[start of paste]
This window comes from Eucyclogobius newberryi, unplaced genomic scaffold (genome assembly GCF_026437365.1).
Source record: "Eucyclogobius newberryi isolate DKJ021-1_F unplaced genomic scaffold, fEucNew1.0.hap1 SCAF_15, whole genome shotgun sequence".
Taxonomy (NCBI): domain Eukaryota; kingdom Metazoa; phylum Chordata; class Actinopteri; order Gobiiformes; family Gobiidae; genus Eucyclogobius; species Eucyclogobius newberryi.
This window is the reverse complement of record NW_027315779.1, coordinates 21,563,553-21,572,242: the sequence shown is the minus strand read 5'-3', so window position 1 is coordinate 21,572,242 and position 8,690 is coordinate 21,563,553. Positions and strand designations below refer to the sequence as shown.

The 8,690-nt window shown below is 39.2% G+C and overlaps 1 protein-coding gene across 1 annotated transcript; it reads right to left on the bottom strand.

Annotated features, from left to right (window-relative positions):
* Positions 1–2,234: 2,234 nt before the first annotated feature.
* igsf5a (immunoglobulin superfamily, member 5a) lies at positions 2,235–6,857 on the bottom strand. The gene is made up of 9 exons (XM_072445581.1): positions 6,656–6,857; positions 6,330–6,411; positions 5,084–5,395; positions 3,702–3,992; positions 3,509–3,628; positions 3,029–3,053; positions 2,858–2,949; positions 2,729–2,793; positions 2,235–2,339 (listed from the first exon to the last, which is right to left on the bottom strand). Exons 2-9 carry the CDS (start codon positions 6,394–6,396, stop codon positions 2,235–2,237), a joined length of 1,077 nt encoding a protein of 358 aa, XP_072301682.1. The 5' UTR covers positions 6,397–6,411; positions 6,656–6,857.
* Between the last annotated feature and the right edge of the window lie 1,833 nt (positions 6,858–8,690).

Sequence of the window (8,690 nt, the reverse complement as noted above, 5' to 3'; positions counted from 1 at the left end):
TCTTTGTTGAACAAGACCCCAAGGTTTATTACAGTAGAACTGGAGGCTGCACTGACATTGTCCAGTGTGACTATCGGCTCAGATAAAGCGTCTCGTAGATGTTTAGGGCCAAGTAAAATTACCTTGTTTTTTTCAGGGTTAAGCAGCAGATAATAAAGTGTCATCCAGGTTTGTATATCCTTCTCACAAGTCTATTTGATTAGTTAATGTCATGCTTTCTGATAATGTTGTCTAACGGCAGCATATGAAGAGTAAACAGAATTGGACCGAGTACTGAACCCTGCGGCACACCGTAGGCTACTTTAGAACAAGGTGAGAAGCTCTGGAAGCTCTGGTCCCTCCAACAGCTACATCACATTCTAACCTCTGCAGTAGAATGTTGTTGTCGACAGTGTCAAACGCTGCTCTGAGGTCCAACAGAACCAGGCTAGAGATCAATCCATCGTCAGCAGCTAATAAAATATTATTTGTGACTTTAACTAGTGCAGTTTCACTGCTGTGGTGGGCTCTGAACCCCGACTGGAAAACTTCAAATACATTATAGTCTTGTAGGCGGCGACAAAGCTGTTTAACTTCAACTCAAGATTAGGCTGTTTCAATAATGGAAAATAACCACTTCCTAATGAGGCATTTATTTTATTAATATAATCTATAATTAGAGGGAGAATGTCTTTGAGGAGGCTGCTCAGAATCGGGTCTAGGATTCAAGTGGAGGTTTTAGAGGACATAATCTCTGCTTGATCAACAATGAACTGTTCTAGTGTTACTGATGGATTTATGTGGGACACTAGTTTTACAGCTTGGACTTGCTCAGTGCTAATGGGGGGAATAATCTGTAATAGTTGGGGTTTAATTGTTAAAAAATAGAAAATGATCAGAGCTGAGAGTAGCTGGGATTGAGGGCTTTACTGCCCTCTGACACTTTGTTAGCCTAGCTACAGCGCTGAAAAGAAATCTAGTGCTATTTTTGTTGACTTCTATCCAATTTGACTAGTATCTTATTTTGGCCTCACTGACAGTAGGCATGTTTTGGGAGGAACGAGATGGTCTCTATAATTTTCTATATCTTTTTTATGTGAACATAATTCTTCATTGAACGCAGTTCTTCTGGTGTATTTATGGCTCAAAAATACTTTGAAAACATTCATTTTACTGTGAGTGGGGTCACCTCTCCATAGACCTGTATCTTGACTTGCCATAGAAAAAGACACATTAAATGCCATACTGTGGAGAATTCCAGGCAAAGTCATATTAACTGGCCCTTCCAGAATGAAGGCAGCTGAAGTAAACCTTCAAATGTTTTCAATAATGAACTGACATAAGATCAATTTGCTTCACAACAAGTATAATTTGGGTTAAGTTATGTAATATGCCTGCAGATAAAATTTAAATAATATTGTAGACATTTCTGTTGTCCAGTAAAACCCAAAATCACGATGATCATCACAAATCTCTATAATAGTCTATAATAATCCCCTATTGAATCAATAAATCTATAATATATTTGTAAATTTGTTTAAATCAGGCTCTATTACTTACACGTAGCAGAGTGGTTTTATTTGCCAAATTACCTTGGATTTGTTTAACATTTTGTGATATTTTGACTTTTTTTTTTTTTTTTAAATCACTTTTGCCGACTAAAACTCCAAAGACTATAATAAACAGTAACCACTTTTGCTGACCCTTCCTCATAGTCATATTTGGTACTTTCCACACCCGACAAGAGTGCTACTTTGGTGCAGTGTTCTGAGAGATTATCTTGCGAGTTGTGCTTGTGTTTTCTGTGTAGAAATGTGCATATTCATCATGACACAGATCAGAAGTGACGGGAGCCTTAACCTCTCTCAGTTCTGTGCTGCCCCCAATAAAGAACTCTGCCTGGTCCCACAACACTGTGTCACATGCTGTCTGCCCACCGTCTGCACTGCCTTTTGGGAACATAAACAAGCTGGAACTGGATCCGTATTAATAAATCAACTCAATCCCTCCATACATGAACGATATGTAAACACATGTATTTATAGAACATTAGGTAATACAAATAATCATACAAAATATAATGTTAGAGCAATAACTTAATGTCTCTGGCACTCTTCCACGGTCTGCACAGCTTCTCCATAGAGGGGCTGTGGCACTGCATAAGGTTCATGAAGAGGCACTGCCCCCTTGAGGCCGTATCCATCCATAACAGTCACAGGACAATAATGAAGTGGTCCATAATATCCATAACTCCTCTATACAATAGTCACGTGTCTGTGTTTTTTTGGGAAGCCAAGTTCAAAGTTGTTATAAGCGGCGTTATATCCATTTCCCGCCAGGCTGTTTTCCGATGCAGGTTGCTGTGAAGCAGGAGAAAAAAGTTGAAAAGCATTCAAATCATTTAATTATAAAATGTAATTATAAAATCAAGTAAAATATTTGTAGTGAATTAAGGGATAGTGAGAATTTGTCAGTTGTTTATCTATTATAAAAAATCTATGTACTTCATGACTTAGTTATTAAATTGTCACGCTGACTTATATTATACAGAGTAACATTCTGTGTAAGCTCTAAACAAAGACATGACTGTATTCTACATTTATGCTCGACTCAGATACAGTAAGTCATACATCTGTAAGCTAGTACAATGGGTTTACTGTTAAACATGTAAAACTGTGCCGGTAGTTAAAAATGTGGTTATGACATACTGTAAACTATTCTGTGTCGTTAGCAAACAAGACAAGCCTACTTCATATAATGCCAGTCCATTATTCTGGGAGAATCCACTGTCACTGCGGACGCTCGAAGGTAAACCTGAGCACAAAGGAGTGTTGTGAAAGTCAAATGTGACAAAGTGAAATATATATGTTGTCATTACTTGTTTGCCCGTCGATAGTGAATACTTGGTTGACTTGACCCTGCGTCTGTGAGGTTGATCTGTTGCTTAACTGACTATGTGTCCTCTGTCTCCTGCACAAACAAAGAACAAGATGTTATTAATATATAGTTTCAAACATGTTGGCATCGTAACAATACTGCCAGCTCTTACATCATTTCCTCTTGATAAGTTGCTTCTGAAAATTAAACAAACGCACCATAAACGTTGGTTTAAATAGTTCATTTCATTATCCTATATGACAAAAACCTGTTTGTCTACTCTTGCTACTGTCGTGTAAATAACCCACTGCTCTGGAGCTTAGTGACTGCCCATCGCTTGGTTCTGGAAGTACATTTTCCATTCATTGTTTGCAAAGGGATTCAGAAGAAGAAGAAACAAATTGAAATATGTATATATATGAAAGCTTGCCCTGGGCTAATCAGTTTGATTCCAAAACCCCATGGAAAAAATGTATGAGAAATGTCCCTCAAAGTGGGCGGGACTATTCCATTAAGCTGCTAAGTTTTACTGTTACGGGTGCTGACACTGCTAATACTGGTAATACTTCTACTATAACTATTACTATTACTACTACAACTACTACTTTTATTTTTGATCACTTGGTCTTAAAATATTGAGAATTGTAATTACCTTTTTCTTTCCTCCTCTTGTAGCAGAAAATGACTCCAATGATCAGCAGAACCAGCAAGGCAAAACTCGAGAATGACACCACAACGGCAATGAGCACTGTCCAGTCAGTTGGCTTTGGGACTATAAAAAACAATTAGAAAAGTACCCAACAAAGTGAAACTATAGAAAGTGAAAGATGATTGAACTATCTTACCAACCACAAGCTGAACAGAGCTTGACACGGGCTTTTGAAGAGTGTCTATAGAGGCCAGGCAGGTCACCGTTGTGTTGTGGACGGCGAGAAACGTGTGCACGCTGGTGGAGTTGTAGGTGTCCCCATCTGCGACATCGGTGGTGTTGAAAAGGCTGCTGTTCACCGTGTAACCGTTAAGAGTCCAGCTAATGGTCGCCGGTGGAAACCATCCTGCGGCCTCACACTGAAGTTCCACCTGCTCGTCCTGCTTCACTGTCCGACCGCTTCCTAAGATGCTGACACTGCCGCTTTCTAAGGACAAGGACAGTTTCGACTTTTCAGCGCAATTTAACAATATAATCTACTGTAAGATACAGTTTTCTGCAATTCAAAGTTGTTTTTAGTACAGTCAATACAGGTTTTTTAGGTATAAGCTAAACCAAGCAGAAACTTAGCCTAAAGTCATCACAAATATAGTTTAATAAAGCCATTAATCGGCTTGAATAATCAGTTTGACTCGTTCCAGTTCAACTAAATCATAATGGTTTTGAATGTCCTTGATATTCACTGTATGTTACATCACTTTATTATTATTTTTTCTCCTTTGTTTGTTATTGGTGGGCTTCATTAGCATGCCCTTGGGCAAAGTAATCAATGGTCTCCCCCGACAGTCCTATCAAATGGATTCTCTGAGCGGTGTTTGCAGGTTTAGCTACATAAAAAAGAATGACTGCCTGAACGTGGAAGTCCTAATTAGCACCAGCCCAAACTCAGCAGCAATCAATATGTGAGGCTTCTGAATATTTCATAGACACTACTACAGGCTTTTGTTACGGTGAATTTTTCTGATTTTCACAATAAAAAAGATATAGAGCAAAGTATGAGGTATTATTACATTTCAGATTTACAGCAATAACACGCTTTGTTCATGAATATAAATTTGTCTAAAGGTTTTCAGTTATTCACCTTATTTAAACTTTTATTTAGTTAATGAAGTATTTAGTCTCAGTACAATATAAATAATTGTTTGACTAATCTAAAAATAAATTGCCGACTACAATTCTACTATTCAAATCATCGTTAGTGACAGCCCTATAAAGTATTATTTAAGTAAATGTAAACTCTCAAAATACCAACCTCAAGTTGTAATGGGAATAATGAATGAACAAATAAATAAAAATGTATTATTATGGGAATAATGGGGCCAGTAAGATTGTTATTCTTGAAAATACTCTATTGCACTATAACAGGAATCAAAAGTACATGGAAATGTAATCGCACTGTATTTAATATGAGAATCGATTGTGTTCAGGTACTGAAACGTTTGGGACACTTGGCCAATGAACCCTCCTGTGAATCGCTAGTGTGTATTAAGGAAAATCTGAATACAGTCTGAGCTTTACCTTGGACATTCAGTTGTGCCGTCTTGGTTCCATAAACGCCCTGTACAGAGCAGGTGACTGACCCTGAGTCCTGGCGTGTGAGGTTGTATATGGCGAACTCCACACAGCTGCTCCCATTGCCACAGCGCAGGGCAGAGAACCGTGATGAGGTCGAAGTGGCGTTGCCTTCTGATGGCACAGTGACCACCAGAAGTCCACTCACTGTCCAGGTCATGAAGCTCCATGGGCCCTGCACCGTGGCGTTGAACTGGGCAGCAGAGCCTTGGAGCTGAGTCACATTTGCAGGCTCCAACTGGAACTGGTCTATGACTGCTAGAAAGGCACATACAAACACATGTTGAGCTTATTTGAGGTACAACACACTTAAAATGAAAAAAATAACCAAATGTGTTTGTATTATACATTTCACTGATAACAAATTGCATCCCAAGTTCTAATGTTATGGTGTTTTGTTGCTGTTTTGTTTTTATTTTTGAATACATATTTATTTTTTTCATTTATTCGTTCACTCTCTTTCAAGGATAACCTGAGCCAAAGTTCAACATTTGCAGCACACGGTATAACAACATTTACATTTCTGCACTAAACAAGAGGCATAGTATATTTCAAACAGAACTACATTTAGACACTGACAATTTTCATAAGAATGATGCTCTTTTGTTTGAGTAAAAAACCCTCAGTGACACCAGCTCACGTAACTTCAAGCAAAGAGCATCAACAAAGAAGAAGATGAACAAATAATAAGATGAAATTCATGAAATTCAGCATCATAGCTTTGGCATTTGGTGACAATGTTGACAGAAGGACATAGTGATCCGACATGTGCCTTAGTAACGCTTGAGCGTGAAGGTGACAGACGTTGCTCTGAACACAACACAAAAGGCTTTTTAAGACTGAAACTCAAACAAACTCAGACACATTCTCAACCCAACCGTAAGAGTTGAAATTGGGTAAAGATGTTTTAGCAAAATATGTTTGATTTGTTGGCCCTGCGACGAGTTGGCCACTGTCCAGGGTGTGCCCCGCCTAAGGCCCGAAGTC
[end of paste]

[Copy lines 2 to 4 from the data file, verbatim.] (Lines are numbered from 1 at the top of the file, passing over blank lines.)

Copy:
Source record: "Eucyclogobius newberryi isolate DKJ021-1_F unplaced genomic scaffold, fEucNew1.0.hap1 SCAF_15, whole genome shotgun sequence".
Taxonomy (NCBI): domain Eukaryota; kingdom Metazoa; phylum Chordata; class Actinopteri; order Gobiiformes; family Gobiidae; genus Eucyclogobius; species Eucyclogobius newberryi.
This window is the reverse complement of record NW_027315779.1, coordinates 21,563,553-21,572,242: the sequence shown is the minus strand read 5'-3', so window position 1 is coordinate 21,572,242 and position 8,690 is coordinate 21,563,553. Positions and strand designations below refer to the sequence as shown.